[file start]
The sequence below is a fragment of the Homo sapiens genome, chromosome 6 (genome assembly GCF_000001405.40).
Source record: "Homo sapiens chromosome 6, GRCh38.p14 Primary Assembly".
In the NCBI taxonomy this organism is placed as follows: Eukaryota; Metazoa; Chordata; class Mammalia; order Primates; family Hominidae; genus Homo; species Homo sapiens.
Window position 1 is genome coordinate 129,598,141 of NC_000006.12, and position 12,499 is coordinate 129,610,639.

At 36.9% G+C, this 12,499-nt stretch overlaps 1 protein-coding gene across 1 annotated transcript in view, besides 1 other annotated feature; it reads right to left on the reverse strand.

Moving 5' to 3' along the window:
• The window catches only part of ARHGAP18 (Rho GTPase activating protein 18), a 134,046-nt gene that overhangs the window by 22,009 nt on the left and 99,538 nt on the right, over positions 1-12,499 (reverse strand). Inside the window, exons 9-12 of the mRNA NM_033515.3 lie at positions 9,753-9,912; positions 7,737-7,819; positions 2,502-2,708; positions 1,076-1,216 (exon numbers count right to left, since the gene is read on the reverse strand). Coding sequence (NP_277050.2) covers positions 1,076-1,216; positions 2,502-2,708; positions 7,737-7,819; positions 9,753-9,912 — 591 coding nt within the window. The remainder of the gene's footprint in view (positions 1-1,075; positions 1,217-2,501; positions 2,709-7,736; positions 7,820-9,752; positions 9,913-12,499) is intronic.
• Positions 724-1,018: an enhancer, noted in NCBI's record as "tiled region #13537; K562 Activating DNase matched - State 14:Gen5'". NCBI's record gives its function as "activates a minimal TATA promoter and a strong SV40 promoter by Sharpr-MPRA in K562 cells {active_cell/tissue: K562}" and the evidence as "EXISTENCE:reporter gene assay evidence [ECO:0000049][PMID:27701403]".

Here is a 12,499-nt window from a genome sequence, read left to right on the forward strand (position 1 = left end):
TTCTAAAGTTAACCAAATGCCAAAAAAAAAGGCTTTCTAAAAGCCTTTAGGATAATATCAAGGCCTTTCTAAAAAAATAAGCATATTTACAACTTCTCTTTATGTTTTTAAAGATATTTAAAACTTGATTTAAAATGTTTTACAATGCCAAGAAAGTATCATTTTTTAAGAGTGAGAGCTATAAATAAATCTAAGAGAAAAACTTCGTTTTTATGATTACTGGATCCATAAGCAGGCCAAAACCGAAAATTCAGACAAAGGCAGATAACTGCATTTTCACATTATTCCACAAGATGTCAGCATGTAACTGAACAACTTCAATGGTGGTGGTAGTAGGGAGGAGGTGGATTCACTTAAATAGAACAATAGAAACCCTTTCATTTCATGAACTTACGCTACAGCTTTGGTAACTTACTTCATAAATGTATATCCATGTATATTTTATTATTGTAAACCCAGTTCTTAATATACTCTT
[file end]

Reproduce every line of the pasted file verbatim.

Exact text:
The sequence below is a fragment of the Homo sapiens genome, chromosome 6 (genome assembly GCF_000001405.40).
Source record: "Homo sapiens chromosome 6, GRCh38.p14 Primary Assembly".
In the NCBI taxonomy this organism is placed as follows: Eukaryota; Metazoa; Chordata; class Mammalia; order Primates; family Hominidae; genus Homo; species Homo sapiens.
Window position 1 is genome coordinate 129,598,141 of NC_000006.12, and position 12,499 is coordinate 129,610,639.

At 36.9% G+C, this 12,499-nt stretch overlaps 1 protein-coding gene across 1 annotated transcript in view, besides 1 other annotated feature; it reads right to left on the reverse strand.

Moving 5' to 3' along the window:
• The window catches only part of ARHGAP18 (Rho GTPase activating protein 18), a 134,046-nt gene that overhangs the window by 22,009 nt on the left and 99,538 nt on the right, over positions 1-12,499 (reverse strand). Inside the window, exons 9-12 of the mRNA NM_033515.3 lie at positions 9,753-9,912; positions 7,737-7,819; positions 2,502-2,708; positions 1,076-1,216 (exon numbers count right to left, since the gene is read on the reverse strand). Coding sequence (NP_277050.2) covers positions 1,076-1,216; positions 2,502-2,708; positions 7,737-7,819; positions 9,753-9,912 — 591 coding nt within the window. The remainder of the gene's footprint in view (positions 1-1,075; positions 1,217-2,501; positions 2,709-7,736; positions 7,820-9,752; positions 9,913-12,499) is intronic.
• Positions 724-1,018: an enhancer, noted in NCBI's record as "tiled region #13537; K562 Activating DNase matched - State 14:Gen5'". NCBI's record gives its function as "activates a minimal TATA promoter and a strong SV40 promoter by Sharpr-MPRA in K562 cells {active_cell/tissue: K562}" and the evidence as "EXISTENCE:reporter gene assay evidence [ECO:0000049][PMID:27701403]".

Here is a 12,499-nt window from a genome sequence, read left to right on the forward strand (position 1 = left end):
TTCTAAAGTTAACCAAATGCCAAAAAAAAAGGCTTTCTAAAAGCCTTTAGGATAATATCAAGGCCTTTCTAAAAAAATAAGCATATTTACAACTTCTCTTTATGTTTTTAAAGATATTTAAAACTTGATTTAAAATGTTTTACAATGCCAAGAAAGTATCATTTTTTAAGAGTGAGAGCTATAAATAAATCTAAGAGAAAAACTTCGTTTTTATGATTACTGGATCCATAAGCAGGCCAAAACCGAAAATTCAGACAAAGGCAGATAACTGCATTTTCACATTATTCCACAAGATGTCAGCATGTAACTGAACAACTTCAATGGTGGTGGTAGTAGGGAGGAGGTGGATTCACTTAAATAGAACAATAGAAACCCTTTCATTTCATGAACTTACGCTACAGCTTTGGTAACTTACTTCATAAATGTATATCCATGTATATTTTATTATTGTAAACCCAGTTCTTAATATACTCTT